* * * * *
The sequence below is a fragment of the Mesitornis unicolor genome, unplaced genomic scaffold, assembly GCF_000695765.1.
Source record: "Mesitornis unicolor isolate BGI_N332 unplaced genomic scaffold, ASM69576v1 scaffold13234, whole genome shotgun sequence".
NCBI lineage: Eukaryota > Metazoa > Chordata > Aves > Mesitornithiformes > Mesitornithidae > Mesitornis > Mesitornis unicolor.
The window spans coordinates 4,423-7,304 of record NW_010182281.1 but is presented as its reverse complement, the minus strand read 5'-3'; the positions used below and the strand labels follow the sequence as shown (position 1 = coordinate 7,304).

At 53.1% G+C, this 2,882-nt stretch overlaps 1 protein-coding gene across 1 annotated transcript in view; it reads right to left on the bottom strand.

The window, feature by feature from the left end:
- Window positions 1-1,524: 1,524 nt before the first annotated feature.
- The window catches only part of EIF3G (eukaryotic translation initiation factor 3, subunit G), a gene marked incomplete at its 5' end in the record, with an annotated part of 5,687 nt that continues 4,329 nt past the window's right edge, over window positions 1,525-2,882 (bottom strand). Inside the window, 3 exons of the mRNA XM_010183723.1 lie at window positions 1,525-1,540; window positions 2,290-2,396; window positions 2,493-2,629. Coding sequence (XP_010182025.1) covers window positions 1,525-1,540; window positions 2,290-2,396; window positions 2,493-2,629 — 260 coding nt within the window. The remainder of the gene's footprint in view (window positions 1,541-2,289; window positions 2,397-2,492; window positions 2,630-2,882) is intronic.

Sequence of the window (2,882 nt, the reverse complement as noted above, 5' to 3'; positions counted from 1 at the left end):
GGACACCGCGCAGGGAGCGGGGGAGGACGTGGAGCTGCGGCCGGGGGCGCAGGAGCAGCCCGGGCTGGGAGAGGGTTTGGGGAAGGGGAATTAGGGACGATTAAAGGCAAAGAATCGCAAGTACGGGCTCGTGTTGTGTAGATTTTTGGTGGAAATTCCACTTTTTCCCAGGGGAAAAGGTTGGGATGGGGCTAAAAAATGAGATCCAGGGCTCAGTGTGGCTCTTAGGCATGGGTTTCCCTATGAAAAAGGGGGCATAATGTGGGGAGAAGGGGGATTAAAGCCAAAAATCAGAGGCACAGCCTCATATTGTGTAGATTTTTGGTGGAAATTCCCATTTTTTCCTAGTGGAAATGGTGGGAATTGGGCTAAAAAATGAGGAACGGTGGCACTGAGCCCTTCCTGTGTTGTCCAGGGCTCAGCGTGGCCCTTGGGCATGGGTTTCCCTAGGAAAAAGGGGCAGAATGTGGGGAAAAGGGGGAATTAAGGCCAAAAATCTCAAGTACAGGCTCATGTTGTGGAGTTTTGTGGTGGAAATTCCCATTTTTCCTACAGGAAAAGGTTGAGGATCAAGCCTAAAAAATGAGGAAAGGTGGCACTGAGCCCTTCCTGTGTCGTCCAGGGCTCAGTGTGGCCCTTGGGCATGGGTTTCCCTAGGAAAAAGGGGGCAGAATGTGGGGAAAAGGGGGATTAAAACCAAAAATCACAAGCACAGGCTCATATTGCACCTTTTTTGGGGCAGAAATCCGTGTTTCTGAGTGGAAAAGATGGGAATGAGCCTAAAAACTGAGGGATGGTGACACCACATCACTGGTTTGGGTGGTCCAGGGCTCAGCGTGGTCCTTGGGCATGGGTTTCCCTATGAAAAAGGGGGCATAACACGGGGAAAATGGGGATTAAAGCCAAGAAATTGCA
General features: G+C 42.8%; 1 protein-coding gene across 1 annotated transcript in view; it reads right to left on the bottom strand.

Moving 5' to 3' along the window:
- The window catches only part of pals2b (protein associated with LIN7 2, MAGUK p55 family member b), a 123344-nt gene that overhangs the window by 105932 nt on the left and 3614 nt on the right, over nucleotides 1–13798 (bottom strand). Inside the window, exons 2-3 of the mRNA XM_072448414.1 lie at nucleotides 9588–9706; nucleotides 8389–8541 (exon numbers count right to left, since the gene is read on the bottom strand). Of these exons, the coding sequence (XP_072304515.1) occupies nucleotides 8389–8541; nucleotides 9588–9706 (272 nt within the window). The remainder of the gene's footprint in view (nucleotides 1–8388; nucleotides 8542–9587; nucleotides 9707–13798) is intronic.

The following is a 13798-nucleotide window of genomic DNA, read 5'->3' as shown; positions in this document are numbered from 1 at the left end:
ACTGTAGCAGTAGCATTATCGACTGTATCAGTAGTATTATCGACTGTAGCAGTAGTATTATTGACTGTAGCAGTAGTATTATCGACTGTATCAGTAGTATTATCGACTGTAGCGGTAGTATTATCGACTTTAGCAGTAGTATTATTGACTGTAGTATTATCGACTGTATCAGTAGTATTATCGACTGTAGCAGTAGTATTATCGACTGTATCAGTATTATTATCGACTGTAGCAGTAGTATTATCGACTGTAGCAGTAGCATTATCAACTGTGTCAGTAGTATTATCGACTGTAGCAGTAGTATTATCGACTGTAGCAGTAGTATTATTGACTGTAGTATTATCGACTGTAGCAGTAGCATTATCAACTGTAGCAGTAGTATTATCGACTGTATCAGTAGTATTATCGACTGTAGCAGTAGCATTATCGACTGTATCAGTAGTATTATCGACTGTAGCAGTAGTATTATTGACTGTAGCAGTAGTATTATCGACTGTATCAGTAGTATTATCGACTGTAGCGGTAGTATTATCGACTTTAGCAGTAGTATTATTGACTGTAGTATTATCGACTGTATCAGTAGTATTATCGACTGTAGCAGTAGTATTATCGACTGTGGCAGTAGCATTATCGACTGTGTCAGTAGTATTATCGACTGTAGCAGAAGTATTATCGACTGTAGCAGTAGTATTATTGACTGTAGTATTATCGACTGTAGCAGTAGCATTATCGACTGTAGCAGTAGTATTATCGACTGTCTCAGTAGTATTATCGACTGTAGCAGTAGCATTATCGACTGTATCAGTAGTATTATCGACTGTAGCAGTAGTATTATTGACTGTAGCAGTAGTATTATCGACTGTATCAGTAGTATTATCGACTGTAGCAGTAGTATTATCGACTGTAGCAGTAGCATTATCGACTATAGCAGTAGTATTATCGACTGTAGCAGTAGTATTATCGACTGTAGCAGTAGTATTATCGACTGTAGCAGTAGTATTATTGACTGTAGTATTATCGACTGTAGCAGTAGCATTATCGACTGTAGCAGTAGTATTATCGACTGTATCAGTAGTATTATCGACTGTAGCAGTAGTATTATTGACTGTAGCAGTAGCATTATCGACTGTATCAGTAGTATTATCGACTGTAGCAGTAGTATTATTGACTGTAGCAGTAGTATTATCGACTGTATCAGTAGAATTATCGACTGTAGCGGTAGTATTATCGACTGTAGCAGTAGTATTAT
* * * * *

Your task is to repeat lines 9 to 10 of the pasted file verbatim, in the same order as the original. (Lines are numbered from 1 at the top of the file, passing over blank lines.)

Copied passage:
Sequence of the window (2,882 nt, the reverse complement as noted above, 5' to 3'; positions counted from 1 at the left end):
GGACACCGCGCAGGGAGCGGGGGAGGACGTGGAGCTGCGGCCGGGGGCGCAGGAGCAGCCCGGGCTGGGAGAGGGTTTGGGGAAGGGGAATTAGGGACGATTAAAGGCAAAGAATCGCAAGTACGGGCTCGTGTTGTGTAGATTTTTGGTGGAAATTCCACTTTTTCCCAGGGGAAAAGGTTGGGATGGGGCTAAAAAATGAGATCCAGGGCTCAGTGTGGCTCTTAGGCATGGGTTTCCCTATGAAAAAGGGGGCATAATGTGGGGAGAAGGGGGATTAAAGCCAAAAATCAGAGGCACAGCCTCATATTGTGTAGATTTTTGGTGGAAATTCCCATTTTTTCCTAGTGGAAATGGTGGGAATTGGGCTAAAAAATGAGGAACGGTGGCACTGAGCCCTTCCTGTGTTGTCCAGGGCTCAGCGTGGCCCTTGGGCATGGGTTTCCCTAGGAAAAAGGGGCAGAATGTGGGGAAAAGGGGGAATTAAGGCCAAAAATCTCAAGTACAGGCTCATGTTGTGGAGTTTTGTGGTGGAAATTCCCATTTTTCCTACAGGAAAAGGTTGAGGATCAAGCCTAAAAAATGAGGAAAGGTGGCACTGAGCCCTTCCTGTGTCGTCCAGGGCTCAGTGTGGCCCTTGGGCATGGGTTTCCCTAGGAAAAAGGGGGCAGAATGTGGGGAAAAGGGGGATTAAAACCAAAAATCACAAGCACAGGCTCATATTGCACCTTTTTTGGGGCAGAAATCCGTGTTTCTGAGTGGAAAAGATGGGAATGAGCCTAAAAACTGAGGGATGGTGACACCACATCACTGGTTTGGGTGGTCCAGGGCTCAGCGTGGTCCTTGGGCATGGGTTTCCCTATGAAAAAGGGGGCATAACACGGGGAAAATGGGGATTAAAGCCAAGAAATTGCA